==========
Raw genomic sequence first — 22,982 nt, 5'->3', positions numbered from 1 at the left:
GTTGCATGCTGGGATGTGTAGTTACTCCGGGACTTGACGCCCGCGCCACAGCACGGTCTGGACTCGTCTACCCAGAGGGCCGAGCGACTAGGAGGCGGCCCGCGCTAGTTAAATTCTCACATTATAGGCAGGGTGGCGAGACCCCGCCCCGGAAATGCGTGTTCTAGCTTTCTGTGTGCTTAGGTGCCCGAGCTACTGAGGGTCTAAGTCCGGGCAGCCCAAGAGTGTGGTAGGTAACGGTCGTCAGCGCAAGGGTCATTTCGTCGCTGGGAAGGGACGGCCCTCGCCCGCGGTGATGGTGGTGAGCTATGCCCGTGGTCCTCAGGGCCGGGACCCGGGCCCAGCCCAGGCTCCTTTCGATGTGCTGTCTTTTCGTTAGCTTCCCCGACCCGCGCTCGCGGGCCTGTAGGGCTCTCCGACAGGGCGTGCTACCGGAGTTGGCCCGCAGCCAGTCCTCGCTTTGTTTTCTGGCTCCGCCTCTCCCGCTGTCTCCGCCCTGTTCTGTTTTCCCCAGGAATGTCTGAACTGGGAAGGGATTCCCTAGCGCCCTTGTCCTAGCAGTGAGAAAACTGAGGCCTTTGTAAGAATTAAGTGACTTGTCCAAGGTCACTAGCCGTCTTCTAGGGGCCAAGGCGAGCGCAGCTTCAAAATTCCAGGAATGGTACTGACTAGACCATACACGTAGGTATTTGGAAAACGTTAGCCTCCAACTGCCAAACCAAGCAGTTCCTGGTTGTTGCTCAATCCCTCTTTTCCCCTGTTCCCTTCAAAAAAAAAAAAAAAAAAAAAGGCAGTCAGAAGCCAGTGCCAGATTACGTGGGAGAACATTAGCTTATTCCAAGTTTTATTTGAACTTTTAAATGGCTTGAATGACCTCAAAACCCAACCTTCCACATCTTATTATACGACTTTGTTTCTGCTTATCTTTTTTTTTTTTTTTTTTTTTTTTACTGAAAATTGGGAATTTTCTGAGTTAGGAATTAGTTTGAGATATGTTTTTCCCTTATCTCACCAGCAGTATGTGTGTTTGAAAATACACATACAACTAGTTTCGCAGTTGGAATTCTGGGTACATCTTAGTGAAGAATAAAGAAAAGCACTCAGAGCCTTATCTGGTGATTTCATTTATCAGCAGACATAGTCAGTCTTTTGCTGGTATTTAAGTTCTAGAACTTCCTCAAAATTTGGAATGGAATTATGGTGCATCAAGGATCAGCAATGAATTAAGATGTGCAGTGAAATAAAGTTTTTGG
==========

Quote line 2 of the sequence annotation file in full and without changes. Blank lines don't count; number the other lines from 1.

GTTGCATGCTGGGATGTGTAGTTACTCCGGGACTTGACGCCCGCGCCACAGCACGGTCTGGACTCGTCTACCCAGAGGGCCGAGCGACTAGGAGGCGGCCCGCGCTAGTTAAATTCTCACATTATAGGCAGGGTGGCGAGACCCCGCCCCGGAAATGCGTGTTCTAGCTTTCTGTGTGCTTAGGTGCCCGAGCTACTGAGGGTCTAAGTCCGGGCAGCCCAAGAGTGTGGTAGGTAACGGTCGTCAGCGCAAGGGTCATTTCGTCGCTGGGAAGGGACGGCCCTCGCCCGCGGTGATGGTGGTGAGCTATGCCCGTGGTCCTCAGGGCCGGGACCCGGGCCCAGCCCAGGCTCCTTTCGATGTGCTGTCTTTTCGTTAGCTTCCCCGACCCGCGCTCGCGGGCCTGTAGGGCTCTCCGACAGGGCGTGCTACCGGAGTTGGCCCGCAGCCAGTCCTCGCTTTGTTTTCTGGCTCCGCCTCTCCCGCTGTCTCCGCCCTGTTCTGTTTTCCCCAGGAATGTCTGAACTGGGAAGGGATTCCCTAGCGCCCTTGTCCTAGCAGTGAGAAAACTGAGGCCTTTGTAAGAATTAAGTGACTTGTCCAAGGTCACTAGCCGTCTTCTAGGGGCCAAGGCGAGCGCAGCTTCAAAATTCCAGGAATGGTACTGACTAGACCATACACGTAGGTATTTGGAAAACGTTAGCCTCCAACTGCCAAACCAAGCAGTTCCTGGTTGTTGCTCAATCCCTCTTTTCCCCTGTTCCCTTCAAAAAAAAAAAAAAAAAAAAAGGCAGTCAGAAGCCAGTGCCAGATTACGTGGGAGAACATTAGCTTATTCCAAGTTTTATTTGAACTTTTAAATGGCTTGAATGACCTCAAAACCCAACCTTCCACATCTTATTATACGACTTTGTTTCTGCTTATCTTTTTTTTTTTTTTTTTTTTTTTTACTGAAAATTGGGAATTTTCTGAGTTAGGAATTAGTTTGAGATATGTTTTTCCCTTATCTCACCAGCAGTATGTGTGTTTGAAAATACACATACAACTAGTTTCGCAGTTGGAATTCTGGGTACATCTTAGTGAAGAATAAAGAAAAGCACTCAGAGCCTTATCTGGTGATTTCATTTATCAGCAGACATAGTCAGTCTTTTGCTGGTATTTAAGTTCTAGAACTTCCTCAAAATTTGGAATGGAATTATGGTGCATCAAGGATCAGCAATGAATTAAGATGTGCAGTGAAATAAAGTTTTTGG